Sen. Rand Paul (R-KY) is trying to sell “Very Serious People” on his credibility as a political figure.
So why did he offer this joke Friday afternoon to a packed house in San Antonio at the Texas Republican Party’s convention, about the deal that freed Sgt. Bowe Bergdahl in exchange for five senior Taliban leaders? “Mr. President, let’s set up a new trade,” he quipped. “Instead of 5 Taliban, let’s trade 5 Democrats!”
Of course Paul, who has come under fire for skipping a classified briefing on the Bergdahl deal, wasn’t serious. But for a senator trying to build national credibility, especially among the Republican Party’s national security establishment, ahead of a possible 2016 presidential bid, the joke struck an off note. It certainly works as red meat to the type of conservative activist who is willing to take a day off to attend a state party convention and already supports Paul. But hawkish conservatives deeply skeptical of the Bergdahl deal and even more doubtful about Paul may see the joke as hamhanded and overly cute, similar to Paul’s much panned proposal to cut aid to the Palestinians in April.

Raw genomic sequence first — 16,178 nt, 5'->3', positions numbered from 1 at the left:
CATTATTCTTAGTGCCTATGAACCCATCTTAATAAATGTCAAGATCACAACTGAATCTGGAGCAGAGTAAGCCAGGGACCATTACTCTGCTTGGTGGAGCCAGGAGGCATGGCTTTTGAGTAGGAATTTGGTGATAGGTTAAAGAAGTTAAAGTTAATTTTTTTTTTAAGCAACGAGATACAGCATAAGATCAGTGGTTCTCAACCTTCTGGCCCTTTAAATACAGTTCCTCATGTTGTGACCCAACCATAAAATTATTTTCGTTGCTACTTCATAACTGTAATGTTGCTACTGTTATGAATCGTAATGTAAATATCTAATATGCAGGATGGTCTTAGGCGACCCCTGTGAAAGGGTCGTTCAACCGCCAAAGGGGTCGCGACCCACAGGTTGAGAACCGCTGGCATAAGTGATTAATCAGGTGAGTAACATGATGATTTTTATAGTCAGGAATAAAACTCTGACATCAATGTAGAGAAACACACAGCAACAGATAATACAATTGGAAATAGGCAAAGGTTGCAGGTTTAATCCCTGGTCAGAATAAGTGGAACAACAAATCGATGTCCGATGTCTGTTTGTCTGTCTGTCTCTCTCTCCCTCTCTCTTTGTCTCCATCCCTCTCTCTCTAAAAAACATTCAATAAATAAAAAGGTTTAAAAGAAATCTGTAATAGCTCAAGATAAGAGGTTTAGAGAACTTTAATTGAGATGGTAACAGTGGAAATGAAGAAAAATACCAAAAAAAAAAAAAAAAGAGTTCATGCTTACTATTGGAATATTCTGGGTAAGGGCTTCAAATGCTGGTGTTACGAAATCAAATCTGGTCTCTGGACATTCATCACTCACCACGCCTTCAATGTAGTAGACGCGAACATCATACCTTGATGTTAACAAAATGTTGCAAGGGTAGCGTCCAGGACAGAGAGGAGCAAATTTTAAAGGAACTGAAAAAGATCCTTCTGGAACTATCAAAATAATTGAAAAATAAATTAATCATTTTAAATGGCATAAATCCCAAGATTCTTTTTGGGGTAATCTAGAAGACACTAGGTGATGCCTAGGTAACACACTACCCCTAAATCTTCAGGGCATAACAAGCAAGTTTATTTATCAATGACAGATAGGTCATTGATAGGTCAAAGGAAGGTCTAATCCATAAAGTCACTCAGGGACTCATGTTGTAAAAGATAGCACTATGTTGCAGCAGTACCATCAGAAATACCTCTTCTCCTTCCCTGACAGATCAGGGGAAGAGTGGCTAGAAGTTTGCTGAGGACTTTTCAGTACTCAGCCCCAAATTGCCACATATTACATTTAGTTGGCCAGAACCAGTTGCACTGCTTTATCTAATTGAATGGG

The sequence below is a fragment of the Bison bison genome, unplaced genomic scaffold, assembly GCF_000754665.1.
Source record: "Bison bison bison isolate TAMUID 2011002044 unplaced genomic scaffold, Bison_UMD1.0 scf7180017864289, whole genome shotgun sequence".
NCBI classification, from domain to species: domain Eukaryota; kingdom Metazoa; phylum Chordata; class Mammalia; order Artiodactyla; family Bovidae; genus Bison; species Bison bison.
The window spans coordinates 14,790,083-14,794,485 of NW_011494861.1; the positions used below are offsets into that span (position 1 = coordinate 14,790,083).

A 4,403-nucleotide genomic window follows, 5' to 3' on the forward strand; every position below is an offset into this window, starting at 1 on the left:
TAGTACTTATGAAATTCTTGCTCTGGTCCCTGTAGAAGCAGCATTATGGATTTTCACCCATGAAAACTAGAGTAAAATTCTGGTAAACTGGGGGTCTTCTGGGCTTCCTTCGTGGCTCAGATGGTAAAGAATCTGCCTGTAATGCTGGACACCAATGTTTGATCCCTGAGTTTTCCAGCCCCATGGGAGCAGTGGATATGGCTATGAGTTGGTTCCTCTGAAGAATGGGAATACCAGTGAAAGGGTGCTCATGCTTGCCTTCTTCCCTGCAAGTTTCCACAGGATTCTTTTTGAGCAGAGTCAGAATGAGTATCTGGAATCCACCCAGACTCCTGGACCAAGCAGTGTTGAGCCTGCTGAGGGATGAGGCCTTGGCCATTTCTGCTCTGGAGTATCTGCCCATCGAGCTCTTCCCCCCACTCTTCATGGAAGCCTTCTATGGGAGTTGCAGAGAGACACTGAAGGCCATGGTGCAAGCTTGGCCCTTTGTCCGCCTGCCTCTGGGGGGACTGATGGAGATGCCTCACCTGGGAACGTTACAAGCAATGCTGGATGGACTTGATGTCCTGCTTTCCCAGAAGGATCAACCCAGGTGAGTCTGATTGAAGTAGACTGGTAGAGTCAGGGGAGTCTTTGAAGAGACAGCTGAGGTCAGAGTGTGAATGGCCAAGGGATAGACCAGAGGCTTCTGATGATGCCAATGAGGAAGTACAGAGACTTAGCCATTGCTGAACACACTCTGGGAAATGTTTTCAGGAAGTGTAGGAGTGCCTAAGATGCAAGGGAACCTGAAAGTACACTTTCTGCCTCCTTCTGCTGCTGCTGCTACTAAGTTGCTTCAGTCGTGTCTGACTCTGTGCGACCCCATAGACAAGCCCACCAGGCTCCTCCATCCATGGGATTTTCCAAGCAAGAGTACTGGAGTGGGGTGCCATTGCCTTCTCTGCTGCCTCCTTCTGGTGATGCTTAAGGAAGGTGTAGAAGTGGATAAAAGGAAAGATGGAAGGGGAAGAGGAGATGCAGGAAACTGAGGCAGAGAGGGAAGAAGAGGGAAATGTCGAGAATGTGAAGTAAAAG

The rest of the senator’s speech Friday was well-received. Paul, strutting across the stage with a wireless microphone and wearing blue jeans, hit almost every other note. From his appeals to expand the Republican Party to include people of all races and colors, as well as “with tattoos and without tattoos,” to his scorn for revenue neutral tax reform, he offered something to almost everyone in the audience.
But Paul’s Achilles’s heel in any presidential campaign will always be foreign policy. Establishment figures look a bit askance at the Kentucky senator because of his isolationist roots. (After all, how many other presidential candidates have a father who is a regular pundit on Russia Today?) So if Ted Cruz or Rick Perry makes the same joke, it’s just another groan-inducing line that entertains the GOP faithful. For Paul, it could be ill-advised.